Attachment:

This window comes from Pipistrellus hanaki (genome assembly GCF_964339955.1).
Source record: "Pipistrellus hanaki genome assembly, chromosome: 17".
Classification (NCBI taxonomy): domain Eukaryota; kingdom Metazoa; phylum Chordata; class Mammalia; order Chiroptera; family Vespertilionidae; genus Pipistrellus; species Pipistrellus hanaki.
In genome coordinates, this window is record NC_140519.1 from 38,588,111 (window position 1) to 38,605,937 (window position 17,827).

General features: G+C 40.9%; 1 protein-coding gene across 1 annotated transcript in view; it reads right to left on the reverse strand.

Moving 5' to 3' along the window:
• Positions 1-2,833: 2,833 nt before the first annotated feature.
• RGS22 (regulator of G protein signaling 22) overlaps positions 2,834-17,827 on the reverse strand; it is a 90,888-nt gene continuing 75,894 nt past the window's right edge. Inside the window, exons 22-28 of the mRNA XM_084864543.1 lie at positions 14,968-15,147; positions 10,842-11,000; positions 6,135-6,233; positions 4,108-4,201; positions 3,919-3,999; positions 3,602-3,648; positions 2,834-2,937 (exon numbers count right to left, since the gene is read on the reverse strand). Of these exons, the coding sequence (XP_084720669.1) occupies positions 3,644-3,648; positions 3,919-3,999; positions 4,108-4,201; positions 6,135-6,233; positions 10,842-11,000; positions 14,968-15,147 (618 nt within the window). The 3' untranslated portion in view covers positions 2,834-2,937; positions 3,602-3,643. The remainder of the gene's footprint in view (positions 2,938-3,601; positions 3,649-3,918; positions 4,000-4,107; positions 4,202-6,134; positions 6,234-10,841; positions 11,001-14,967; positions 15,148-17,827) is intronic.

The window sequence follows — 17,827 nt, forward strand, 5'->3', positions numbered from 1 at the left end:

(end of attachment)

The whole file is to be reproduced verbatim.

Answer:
This window comes from Pipistrellus hanaki (genome assembly GCF_964339955.1).
Source record: "Pipistrellus hanaki genome assembly, chromosome: 17".
Classification (NCBI taxonomy): domain Eukaryota; kingdom Metazoa; phylum Chordata; class Mammalia; order Chiroptera; family Vespertilionidae; genus Pipistrellus; species Pipistrellus hanaki.
In genome coordinates, this window is record NC_140519.1 from 38,588,111 (window position 1) to 38,605,937 (window position 17,827).

General features: G+C 40.9%; 1 protein-coding gene across 1 annotated transcript in view; it reads right to left on the reverse strand.

Moving 5' to 3' along the window:
• Positions 1-2,833: 2,833 nt before the first annotated feature.
• RGS22 (regulator of G protein signaling 22) overlaps positions 2,834-17,827 on the reverse strand; it is a 90,888-nt gene continuing 75,894 nt past the window's right edge. Inside the window, exons 22-28 of the mRNA XM_084864543.1 lie at positions 14,968-15,147; positions 10,842-11,000; positions 6,135-6,233; positions 4,108-4,201; positions 3,919-3,999; positions 3,602-3,648; positions 2,834-2,937 (exon numbers count right to left, since the gene is read on the reverse strand). Of these exons, the coding sequence (XP_084720669.1) occupies positions 3,644-3,648; positions 3,919-3,999; positions 4,108-4,201; positions 6,135-6,233; positions 10,842-11,000; positions 14,968-15,147 (618 nt within the window). The 3' untranslated portion in view covers positions 2,834-2,937; positions 3,602-3,643. The remainder of the gene's footprint in view (positions 2,938-3,601; positions 3,649-3,918; positions 4,000-4,107; positions 4,202-6,134; positions 6,234-10,841; positions 11,001-14,967; positions 15,148-17,827) is intronic.

The window sequence follows — 17,827 nt, forward strand, 5'->3', positions numbered from 1 at the left end: